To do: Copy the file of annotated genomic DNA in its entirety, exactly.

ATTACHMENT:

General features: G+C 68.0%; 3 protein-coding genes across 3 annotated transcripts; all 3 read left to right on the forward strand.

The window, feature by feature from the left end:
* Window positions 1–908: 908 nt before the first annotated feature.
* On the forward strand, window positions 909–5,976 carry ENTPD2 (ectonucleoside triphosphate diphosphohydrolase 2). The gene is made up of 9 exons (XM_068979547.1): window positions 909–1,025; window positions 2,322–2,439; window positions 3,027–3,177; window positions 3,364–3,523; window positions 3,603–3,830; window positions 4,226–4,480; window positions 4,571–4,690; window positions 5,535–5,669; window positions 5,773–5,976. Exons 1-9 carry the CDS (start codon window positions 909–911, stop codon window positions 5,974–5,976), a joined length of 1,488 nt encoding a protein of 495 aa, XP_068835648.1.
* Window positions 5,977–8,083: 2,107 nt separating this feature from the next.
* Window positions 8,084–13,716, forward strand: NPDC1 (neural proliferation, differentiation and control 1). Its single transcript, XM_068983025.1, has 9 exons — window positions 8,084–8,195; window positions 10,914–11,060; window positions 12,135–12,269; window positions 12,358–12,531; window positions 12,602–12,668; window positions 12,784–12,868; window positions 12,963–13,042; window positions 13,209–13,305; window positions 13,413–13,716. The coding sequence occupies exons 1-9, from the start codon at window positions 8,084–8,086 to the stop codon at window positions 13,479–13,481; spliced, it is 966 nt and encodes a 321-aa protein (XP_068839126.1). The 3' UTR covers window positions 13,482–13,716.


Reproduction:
General features: G+C 68.0%; 3 protein-coding genes across 3 annotated transcripts; all 3 read left to right on the forward strand.

The window, feature by feature from the left end:
* Window positions 1–908: 908 nt before the first annotated feature.
* On the forward strand, window positions 909–5,976 carry ENTPD2 (ectonucleoside triphosphate diphosphohydrolase 2). The gene is made up of 9 exons (XM_068979547.1): window positions 909–1,025; window positions 2,322–2,439; window positions 3,027–3,177; window positions 3,364–3,523; window positions 3,603–3,830; window positions 4,226–4,480; window positions 4,571–4,690; window positions 5,535–5,669; window positions 5,773–5,976. Exons 1-9 carry the CDS (start codon window positions 909–911, stop codon window positions 5,974–5,976), a joined length of 1,488 nt encoding a protein of 495 aa, XP_068835648.1.
* Window positions 5,977–8,083: 2,107 nt separating this feature from the next.
* Window positions 8,084–13,716, forward strand: NPDC1 (neural proliferation, differentiation and control 1). Its single transcript, XM_068983025.1, has 9 exons — window positions 8,084–8,195; window positions 10,914–11,060; window positions 12,135–12,269; window positions 12,358–12,531; window positions 12,602–12,668; window positions 12,784–12,868; window positions 12,963–13,042; window positions 13,209–13,305; window positions 13,413–13,716. The coding sequence occupies exons 1-9, from the start codon at window positions 8,084–8,086 to the stop codon at window positions 13,479–13,481; spliced, it is 966 nt and encodes a 321-aa protein (XP_068839126.1). The 3' UTR covers window positions 13,482–13,716.